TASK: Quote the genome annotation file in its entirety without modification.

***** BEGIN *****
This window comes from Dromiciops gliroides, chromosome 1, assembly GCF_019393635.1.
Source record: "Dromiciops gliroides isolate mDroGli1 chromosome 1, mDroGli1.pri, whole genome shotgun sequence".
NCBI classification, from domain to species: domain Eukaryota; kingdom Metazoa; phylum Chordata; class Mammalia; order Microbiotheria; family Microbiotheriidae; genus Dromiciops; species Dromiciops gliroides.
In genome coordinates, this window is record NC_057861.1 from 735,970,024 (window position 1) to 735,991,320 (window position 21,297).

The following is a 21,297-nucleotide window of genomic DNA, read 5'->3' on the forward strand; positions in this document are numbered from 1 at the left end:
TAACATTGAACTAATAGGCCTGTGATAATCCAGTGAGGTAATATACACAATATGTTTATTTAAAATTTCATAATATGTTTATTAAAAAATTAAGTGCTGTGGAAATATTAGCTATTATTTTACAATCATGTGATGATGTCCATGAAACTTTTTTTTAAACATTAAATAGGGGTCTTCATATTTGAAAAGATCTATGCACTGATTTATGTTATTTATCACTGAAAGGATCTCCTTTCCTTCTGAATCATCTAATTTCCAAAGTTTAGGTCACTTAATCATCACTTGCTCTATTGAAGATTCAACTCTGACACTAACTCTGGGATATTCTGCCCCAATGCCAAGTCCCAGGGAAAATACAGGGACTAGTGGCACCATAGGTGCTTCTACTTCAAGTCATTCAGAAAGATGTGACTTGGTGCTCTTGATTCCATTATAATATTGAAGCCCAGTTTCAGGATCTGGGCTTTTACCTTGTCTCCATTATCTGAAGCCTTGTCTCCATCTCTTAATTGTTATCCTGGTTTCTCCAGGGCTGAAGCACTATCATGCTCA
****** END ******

This window comes from Dromiciops gliroides, chromosome 1, assembly GCF_019393635.1.
Source record: "Dromiciops gliroides isolate mDroGli1 chromosome 1, mDroGli1.pri, whole genome shotgun sequence".
NCBI classification, from domain to species: domain Eukaryota; kingdom Metazoa; phylum Chordata; class Mammalia; order Microbiotheria; family Microbiotheriidae; genus Dromiciops; species Dromiciops gliroides.
In genome coordinates, this window is record NC_057861.1 from 735,970,024 (window position 1) to 735,991,320 (window position 21,297).

The following is a 21,297-nucleotide window of genomic DNA, read 5'->3' on the forward strand; positions in this document are numbered from 1 at the left end:
TAACATTGAACTAATAGGCCTGTGATAATCCAGTGAGGTAATATACACAATATGTTTATTTAAAATTTCATAATATGTTTATTAAAAAATTAAGTGCTGTGGAAATATTAGCTATTATTTTACAATCATGTGATGATGTCCATGAAACTTTTTTTTAAACATTAAATAGGGGTCTTCATATTTGAAAAGATCTATGCACTGATTTATGTTATTTATCACTGAAAGGATCTCCTTTCCTTCTGAATCATCTAATTTCCAAAGTTTAGGTCACTTAATCATCACTTGCTCTATTGAAGATTCAACTCTGACACTAACTCTGGGATATTCTGCCCCAATGCCAAGTCCCAGGGAAAATACAGGGACTAGTGGCACCATAGGTGCTTCTACTTCAAGTCATTCAGAAAGATGTGACTTGGTGCTCTTGATTCCATTATAATATTGAAGCCCAGTTTCAGGATCTGGGCTTTTACCTTGTCTCCATTATCTGAAGCCTTGTCTCCATCTCTTAATTGTTATCCTGGTTTCTCCAGGGCTGAAGCACTATCATGCTCA